ROLES & SOUL TRAITS
Instead of characters, players control aggregations of "Soul Traits," which are called roles in this game. These can be represented by a single character for each player, a group of characters who each represent one of the traits, a whole nation of people, or something else. The scale for each player should be determined while planning the game. The Game Master may also wish to prevent things from becoming too abstract by handing out a list of roles, such as "barbarian hero," "helpful wizard," "damsel in distress," or "sociopathic robot assassin" and allowing the players to choose from the list. Each player should probably start with five Soul Traits.
Some example Soul Traits are:
Then, start with 10 points and allocate them amongst the Soul Traits, with a minimum of 1 point allocated toward each. Putting more points towards a Soul Trait means that it is much stronger.
The way that these soul traits are most-commonly used is dependent on the role. For example, the barbarian hero role expresses his strength by being very good at killing things with swords, or expresses his independence through excellent survival skills. The helpful wizard role expresses her freedom by magically-loosing bonds of any type, or expresses her mysteriousness by magically-hiding details about her true self. The damsel in distress role expresses her dependence by compelling the barbarian hero to rescue her, or expresses her chivalry by being in courtship with a noble knight. The sociopathic robot assassin role expresses his challenge by daring people to bite his shiny metal ass, or expresses his evil by gleefully butchering organic life forms.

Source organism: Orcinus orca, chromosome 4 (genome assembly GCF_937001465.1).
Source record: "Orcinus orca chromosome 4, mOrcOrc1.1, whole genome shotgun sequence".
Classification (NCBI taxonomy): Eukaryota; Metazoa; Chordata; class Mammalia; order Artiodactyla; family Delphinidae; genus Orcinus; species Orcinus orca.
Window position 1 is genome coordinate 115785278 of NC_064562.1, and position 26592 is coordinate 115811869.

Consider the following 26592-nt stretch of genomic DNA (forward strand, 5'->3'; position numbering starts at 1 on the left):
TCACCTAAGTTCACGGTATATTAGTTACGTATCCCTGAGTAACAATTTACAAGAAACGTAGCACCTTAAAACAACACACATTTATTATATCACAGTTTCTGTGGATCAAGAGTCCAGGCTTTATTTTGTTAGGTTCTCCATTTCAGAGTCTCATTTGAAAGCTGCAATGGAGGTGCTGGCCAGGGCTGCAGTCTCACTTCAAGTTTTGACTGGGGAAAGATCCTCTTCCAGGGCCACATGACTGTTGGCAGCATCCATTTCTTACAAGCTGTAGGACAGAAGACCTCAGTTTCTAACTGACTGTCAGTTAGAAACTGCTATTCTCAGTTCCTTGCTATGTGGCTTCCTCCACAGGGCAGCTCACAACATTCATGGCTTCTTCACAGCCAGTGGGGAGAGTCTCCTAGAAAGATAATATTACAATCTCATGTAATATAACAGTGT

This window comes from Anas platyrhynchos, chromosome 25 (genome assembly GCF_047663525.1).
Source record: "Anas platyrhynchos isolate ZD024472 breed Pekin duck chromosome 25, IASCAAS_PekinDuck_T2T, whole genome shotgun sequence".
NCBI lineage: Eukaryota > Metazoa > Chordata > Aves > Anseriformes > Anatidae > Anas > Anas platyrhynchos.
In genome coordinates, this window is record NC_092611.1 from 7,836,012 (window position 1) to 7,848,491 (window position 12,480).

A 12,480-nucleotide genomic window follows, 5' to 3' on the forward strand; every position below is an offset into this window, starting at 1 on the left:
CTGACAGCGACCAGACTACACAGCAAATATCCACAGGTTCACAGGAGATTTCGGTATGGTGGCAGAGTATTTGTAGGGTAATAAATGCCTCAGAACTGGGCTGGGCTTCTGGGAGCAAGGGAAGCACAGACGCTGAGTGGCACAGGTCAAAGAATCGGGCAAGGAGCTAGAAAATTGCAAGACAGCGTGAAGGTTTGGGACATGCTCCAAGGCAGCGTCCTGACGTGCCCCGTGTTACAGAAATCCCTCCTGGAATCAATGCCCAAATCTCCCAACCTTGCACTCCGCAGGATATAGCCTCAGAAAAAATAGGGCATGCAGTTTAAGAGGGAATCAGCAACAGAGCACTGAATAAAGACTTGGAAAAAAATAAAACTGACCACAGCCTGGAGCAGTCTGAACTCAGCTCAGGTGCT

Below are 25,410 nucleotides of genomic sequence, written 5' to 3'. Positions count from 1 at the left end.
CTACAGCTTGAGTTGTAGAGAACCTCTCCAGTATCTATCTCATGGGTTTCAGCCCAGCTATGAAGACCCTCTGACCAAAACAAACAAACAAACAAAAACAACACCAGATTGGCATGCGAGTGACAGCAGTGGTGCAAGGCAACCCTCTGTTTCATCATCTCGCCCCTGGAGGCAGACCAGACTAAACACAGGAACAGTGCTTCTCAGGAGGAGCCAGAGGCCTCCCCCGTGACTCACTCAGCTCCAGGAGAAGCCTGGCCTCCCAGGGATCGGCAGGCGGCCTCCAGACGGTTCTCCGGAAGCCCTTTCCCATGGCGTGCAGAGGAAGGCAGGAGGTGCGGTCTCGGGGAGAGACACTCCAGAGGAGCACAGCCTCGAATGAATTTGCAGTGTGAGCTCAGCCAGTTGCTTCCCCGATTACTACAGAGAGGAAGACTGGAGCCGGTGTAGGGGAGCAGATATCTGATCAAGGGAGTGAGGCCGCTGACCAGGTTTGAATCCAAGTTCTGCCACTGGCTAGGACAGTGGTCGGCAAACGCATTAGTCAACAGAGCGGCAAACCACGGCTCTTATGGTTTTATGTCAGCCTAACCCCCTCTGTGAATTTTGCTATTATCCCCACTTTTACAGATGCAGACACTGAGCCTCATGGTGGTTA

There are a few ways that competition between Soul Traits can be initiated:
Both Active: Conflict. The entities involved have entered a situation where only one of them can continue to exist at the end.
One Active, Other Passive: Imposition.
Both Passive: Contradiction. The entities involved simply cannot work toward the same purpose, and must either part their separate ways or convince one another.
There are a few ways that competitions can be resolved:
1. Roll a cubic die (d6) for each Soul Trait involved. The higher roll wins and thus holds its ground or gains ground. A tie means that neither of the Soul Traits is gaining ground.
2. One of the players chooses to reallocate a point, taking it away from the Soul Trait in competition. The opposing Soul Trait automatically wins. If this results in a Soul Trait reaching 0, then the player must place the point towards a new Soul Trait that was not there before.
3. One of the players chooses to reallocate a point, taking it away from an unrelated Soul Trait in order to boost the one which is in competition. The opposing Soul Trait automatically loses. If this results in a Soul Trait reaching 0, then the player must later place the point towards a new Soul Trait that was not there before.
4. One of the players chooses to spend a point, permanently losing it from the Soul Trait in competition. This Soul Trait automatically wins. This can never result in a Soul Trait reaching 0.
If both of the Soul Traits involved use some method that is supposed to guarantee victory, then they must go back to the die-rolling method.
A point should be gained after every session, allocated however the player desires.
If a Soul Trait was in competition multiple times in a session, even if it lost, it may gain a point.